In FIG. 10C, photoresist has been stripped, the oxide aperture has been etched and base region 386 is implanted and diffused into substrate 380 by subjecting the structure to ion implantation of boron and by thermal diffusion by subjecting the wafer to high temperature. The boron deposition and subsequent diffusion/oxidation forms a P-region 386 with a junction depth of 0.8–1 micron and a sheet resistance of approximately 300 ohm/sq. Oxide layer 388 is grown on the substrate 380. The oxide layer has a thickness of approximately 2,000 angstroms over the P region 386.

A layer of photoresist is applied to the silicon substrate 380. A second mask is used to implement the selective silicon <111> etch, resulting in the image as shown in FIG. 9B. The second mask delineates the areas which will receive a first silicon etch, a second boron deposition and a second silicon etch. The base 220 remains as previously developed, and the rectangular image 226 is projected onto the surface of the wafer. Thereafter, the photoresist is developed and the irradiated rectangular portion 226 is ready for subsequent processing.

In FIG. 10D the v-groove 390 is preferentially etched (the first silicon etch) forming the opposing convergent sidewalls 394 and 392 oriented in the <111> plane. Etching is performed where the <100> plane is etched approximately thirty (30) times faster than the <111> plane using a wet chemical preferential etching solution of KOH, IPA and H2O at 80° C. The <111> plane in silicon intersects the <100> plane at an angle of 54.7 degrees. Therefore, the resulting structure is shown with a v-groove having an angular slope from the <100> plane of 54.7 degrees. The first silicon etching separates the boron doped (P type)<100> region 386 (FIG. 10C) into two separate and distinct P type base regions in the <100> plane, 396 and 398.

In FIG. 10E a second doped P type region 400 is implanted into substrate 380 by subjecting the structure to ion implantation of boron or by thermal deposition and diffusion/oxidation with a boron dopant source such as boron nitride wafers. The second Boron deposition forms a P type region in the <111> planes 394 and 392 as well. The second P type regions 394 and 392 have a junction depth of less than 1.0 micron.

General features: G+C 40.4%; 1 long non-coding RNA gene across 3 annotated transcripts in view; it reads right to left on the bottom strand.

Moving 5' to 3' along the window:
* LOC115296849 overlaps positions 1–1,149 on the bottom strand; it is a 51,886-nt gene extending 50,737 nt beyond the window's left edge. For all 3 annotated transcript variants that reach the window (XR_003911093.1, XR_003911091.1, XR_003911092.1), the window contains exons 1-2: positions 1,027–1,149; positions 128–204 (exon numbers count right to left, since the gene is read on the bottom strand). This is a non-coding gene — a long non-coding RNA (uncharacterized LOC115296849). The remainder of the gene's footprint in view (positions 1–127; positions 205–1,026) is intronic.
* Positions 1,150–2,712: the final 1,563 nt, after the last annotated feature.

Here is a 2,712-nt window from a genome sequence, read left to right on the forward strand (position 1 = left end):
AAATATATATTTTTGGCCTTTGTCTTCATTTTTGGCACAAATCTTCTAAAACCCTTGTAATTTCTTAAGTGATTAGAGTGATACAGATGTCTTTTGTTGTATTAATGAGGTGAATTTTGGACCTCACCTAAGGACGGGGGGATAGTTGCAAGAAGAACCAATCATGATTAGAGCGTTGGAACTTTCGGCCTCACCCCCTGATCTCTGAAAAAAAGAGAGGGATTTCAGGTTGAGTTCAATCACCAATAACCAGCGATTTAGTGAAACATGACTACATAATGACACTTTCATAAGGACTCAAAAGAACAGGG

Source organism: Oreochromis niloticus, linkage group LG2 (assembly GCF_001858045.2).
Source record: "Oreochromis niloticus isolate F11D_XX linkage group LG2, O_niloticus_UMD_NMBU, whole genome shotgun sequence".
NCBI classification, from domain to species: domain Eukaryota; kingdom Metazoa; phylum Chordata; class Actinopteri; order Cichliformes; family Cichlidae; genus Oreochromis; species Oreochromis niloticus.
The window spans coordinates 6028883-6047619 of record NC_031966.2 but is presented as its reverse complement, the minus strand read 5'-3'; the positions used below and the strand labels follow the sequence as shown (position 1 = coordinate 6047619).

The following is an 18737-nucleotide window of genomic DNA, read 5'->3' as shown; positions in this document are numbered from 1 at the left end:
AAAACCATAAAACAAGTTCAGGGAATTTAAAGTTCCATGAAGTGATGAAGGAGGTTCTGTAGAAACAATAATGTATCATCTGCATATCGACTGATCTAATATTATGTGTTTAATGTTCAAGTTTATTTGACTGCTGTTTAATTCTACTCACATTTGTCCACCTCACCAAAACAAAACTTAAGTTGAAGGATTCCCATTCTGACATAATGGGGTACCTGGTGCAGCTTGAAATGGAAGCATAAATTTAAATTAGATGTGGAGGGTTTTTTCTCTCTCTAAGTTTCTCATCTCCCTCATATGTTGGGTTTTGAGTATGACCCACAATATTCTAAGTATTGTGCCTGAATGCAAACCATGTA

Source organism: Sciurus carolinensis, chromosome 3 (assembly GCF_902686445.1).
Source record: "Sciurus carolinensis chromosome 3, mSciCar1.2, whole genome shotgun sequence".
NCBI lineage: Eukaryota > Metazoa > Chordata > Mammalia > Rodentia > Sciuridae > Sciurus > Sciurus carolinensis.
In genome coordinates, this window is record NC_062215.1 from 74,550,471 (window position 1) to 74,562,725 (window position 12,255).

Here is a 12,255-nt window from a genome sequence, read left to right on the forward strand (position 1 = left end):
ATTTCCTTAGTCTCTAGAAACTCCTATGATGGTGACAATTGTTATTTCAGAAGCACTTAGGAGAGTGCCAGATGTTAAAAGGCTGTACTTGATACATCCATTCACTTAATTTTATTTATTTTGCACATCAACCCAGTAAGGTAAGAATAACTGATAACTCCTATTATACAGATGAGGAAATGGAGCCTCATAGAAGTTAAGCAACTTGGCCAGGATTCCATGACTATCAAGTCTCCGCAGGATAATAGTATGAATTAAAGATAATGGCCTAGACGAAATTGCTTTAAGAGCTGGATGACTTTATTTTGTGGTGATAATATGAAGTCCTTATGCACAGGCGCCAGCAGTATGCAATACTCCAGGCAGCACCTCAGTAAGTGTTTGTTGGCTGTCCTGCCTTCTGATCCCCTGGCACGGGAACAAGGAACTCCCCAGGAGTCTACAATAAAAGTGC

In FIG. 10F, a second silicon etch is performed on the v-groove 390 providing additional depth of 1μ (microns). This further etching allows for the separation of the boron doped P region 400 leaving only a P type base region 402 on the <111> plane and a P type base region 404 on the opposing <111> plane. The opposing P type base regions on the opposing <111> planes form part of the base regions of the NPN phototransistors.

In FIG. 10G, an oxide layer 403 is grown on the bare silicon regions in the v-groove 390. The oxide layer has a thickness of approximately 2,000 angstroms. This oxidation masks the silicon surfaces such that when masking the surface to apply the N+ depositions and subsequent anneals, the doping will not penetrate areas other than those to be doped.

A layer of photoresist is applied across the entire wafer. A third mask is used when implementing the next photolithographic process, creating the image as shown in FIG. 9C. This masking step delineates the regions where the N+ doped areas 230 and 228 (FIG. 9C) are formed. The N+ regions are formed using either ion implantation or thermal diffusion using a source of phosphorous or arsenic or both. The N+ regions 230 form the emitters for the bipolar phototransistors. The N+ regions 228 provide a means of separation between the boron doped P type <111> planes formed in FIG. 9B by the end sections of 226. This provides that the phototransistor devices are conductively isolated from each other. The base 220 remains as previously formed.

With reference to FIG. 10G, the photoresist is developed and the irradiated portions are removed providing the openings 406 and 407 for emitters after an oxide etch process.

The heavily doped N+ regions 408 and 410 are formed in substrate 380 by subjecting the structure to ion implantation or thermal diffusion of phosphorous or arsenic. In addition, with reference to FIG. 9C, the end regions of the v-groove 228 are heavily doped in order to terminate the p type <111> base regions (converting the P regions in this area back to N regions). The arsenic or phosphorous depositions form N+ regions, 408 and 410, that serve as the emitters of the phototransistors. The N+ regions have a junction depth of approximately 1.0–1.5 microns.

With reference to FIG. 10I, a layer of photoresist is applied on the silicon and a fourth mask is used to create the contact openings 416 to the P type base regions and 418 to N+ emitter regions. The photoresist is selectively exposed using the photolithography system and the fourth mask, then the exposed portions are removed to provide a consecutive line of openings to serve as the P type base contacts 416 and provide all contacts to the N type material, including the N+ emitters.